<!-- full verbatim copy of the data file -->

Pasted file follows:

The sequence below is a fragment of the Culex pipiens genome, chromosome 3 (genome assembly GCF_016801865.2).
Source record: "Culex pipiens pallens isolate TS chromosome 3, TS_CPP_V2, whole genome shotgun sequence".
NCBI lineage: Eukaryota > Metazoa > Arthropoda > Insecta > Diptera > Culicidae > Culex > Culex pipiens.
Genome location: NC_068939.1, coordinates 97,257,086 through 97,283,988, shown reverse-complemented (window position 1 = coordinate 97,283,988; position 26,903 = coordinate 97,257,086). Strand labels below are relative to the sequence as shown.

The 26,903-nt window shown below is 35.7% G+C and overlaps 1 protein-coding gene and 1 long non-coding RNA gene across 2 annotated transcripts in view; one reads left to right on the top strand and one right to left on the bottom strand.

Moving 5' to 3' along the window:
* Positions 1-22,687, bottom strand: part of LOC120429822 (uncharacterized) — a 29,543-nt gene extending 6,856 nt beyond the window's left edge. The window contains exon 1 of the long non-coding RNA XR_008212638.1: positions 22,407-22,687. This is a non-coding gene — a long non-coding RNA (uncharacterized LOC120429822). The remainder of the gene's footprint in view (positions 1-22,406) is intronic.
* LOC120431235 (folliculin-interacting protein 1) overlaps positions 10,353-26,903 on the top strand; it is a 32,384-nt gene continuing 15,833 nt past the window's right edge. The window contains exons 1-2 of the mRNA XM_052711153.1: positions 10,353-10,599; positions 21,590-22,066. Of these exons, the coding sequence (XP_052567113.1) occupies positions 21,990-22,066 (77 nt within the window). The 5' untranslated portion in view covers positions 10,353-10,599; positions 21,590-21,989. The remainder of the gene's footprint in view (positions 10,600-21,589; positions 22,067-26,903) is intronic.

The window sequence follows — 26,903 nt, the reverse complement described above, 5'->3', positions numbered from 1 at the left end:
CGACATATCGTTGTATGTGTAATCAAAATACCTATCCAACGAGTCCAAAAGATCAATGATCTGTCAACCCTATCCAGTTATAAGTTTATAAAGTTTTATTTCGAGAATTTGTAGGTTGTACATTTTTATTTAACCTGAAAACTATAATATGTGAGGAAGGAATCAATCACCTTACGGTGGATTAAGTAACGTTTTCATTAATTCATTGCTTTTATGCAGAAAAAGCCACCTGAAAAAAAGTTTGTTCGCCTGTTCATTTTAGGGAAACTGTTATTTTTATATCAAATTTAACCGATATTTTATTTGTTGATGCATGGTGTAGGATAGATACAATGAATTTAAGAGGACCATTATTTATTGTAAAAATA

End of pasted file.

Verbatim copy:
The sequence below is a fragment of the Culex pipiens genome, chromosome 3 (genome assembly GCF_016801865.2).
Source record: "Culex pipiens pallens isolate TS chromosome 3, TS_CPP_V2, whole genome shotgun sequence".
NCBI lineage: Eukaryota > Metazoa > Arthropoda > Insecta > Diptera > Culicidae > Culex > Culex pipiens.
Genome location: NC_068939.1, coordinates 97,257,086 through 97,283,988, shown reverse-complemented (window position 1 = coordinate 97,283,988; position 26,903 = coordinate 97,257,086). Strand labels below are relative to the sequence as shown.

The 26,903-nt window shown below is 35.7% G+C and overlaps 1 protein-coding gene and 1 long non-coding RNA gene across 2 annotated transcripts in view; one reads left to right on the top strand and one right to left on the bottom strand.

Moving 5' to 3' along the window:
* Positions 1-22,687, bottom strand: part of LOC120429822 (uncharacterized) — a 29,543-nt gene extending 6,856 nt beyond the window's left edge. The window contains exon 1 of the long non-coding RNA XR_008212638.1: positions 22,407-22,687. This is a non-coding gene — a long non-coding RNA (uncharacterized LOC120429822). The remainder of the gene's footprint in view (positions 1-22,406) is intronic.
* LOC120431235 (folliculin-interacting protein 1) overlaps positions 10,353-26,903 on the top strand; it is a 32,384-nt gene continuing 15,833 nt past the window's right edge. The window contains exons 1-2 of the mRNA XM_052711153.1: positions 10,353-10,599; positions 21,590-22,066. Of these exons, the coding sequence (XP_052567113.1) occupies positions 21,990-22,066 (77 nt within the window). The 5' untranslated portion in view covers positions 10,353-10,599; positions 21,590-21,989. The remainder of the gene's footprint in view (positions 10,600-21,589; positions 22,067-26,903) is intronic.

The window sequence follows — 26,903 nt, the reverse complement described above, 5'->3', positions numbered from 1 at the left end:
CGACATATCGTTGTATGTGTAATCAAAATACCTATCCAACGAGTCCAAAAGATCAATGATCTGTCAACCCTATCCAGTTATAAGTTTATAAAGTTTTATTTCGAGAATTTGTAGGTTGTACATTTTTATTTAACCTGAAAACTATAATATGTGAGGAAGGAATCAATCACCTTACGGTGGATTAAGTAACGTTTTCATTAATTCATTGCTTTTATGCAGAAAAAGCCACCTGAAAAAAAGTTTGTTCGCCTGTTCATTTTAGGGAAACTGTTATTTTTATATCAAATTTAACCGATATTTTATTTGTTGATGCATGGTGTAGGATAGATACAATGAATTTAAGAGGACCATTATTTATTGTAAAAATA